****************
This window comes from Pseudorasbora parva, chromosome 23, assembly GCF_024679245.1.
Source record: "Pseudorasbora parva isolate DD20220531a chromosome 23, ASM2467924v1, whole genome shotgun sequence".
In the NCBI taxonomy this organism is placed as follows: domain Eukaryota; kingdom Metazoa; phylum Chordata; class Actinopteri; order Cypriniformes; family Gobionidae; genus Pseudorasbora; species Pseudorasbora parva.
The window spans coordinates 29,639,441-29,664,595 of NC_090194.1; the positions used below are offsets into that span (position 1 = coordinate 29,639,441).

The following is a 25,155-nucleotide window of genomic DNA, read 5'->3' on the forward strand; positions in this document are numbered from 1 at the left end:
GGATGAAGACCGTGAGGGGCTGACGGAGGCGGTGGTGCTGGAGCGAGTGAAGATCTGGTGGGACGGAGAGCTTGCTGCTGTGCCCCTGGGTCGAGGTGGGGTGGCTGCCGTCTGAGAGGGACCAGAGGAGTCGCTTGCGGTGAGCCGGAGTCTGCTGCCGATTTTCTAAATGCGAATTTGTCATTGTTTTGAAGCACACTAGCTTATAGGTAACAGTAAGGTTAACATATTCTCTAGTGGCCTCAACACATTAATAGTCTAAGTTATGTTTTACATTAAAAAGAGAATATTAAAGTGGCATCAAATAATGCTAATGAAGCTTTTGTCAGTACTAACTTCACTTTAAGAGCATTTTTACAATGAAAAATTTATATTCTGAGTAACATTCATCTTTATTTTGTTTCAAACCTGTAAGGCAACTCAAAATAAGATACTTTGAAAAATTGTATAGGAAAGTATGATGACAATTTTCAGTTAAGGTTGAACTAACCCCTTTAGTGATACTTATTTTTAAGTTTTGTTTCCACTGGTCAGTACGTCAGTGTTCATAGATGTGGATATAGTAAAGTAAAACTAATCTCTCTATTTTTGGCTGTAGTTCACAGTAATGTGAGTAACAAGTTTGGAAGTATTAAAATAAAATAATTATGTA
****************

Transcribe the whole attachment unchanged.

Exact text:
This window comes from Pseudorasbora parva, chromosome 23, assembly GCF_024679245.1.
Source record: "Pseudorasbora parva isolate DD20220531a chromosome 23, ASM2467924v1, whole genome shotgun sequence".
In the NCBI taxonomy this organism is placed as follows: domain Eukaryota; kingdom Metazoa; phylum Chordata; class Actinopteri; order Cypriniformes; family Gobionidae; genus Pseudorasbora; species Pseudorasbora parva.
The window spans coordinates 29,639,441-29,664,595 of NC_090194.1; the positions used below are offsets into that span (position 1 = coordinate 29,639,441).

The following is a 25,155-nucleotide window of genomic DNA, read 5'->3' on the forward strand; positions in this document are numbered from 1 at the left end:
GGATGAAGACCGTGAGGGGCTGACGGAGGCGGTGGTGCTGGAGCGAGTGAAGATCTGGTGGGACGGAGAGCTTGCTGCTGTGCCCCTGGGTCGAGGTGGGGTGGCTGCCGTCTGAGAGGGACCAGAGGAGTCGCTTGCGGTGAGCCGGAGTCTGCTGCCGATTTTCTAAATGCGAATTTGTCATTGTTTTGAAGCACACTAGCTTATAGGTAACAGTAAGGTTAACATATTCTCTAGTGGCCTCAACACATTAATAGTCTAAGTTATGTTTTACATTAAAAAGAGAATATTAAAGTGGCATCAAATAATGCTAATGAAGCTTTTGTCAGTACTAACTTCACTTTAAGAGCATTTTTACAATGAAAAATTTATATTCTGAGTAACATTCATCTTTATTTTGTTTCAAACCTGTAAGGCAACTCAAAATAAGATACTTTGAAAAATTGTATAGGAAAGTATGATGACAATTTTCAGTTAAGGTTGAACTAACCCCTTTAGTGATACTTATTTTTAAGTTTTGTTTCCACTGGTCAGTACGTCAGTGTTCATAGATGTGGATATAGTAAAGTAAAACTAATCTCTCTATTTTTGGCTGTAGTTCACAGTAATGTGAGTAACAAGTTTGGAAGTATTAAAATAAAATAATTATGTA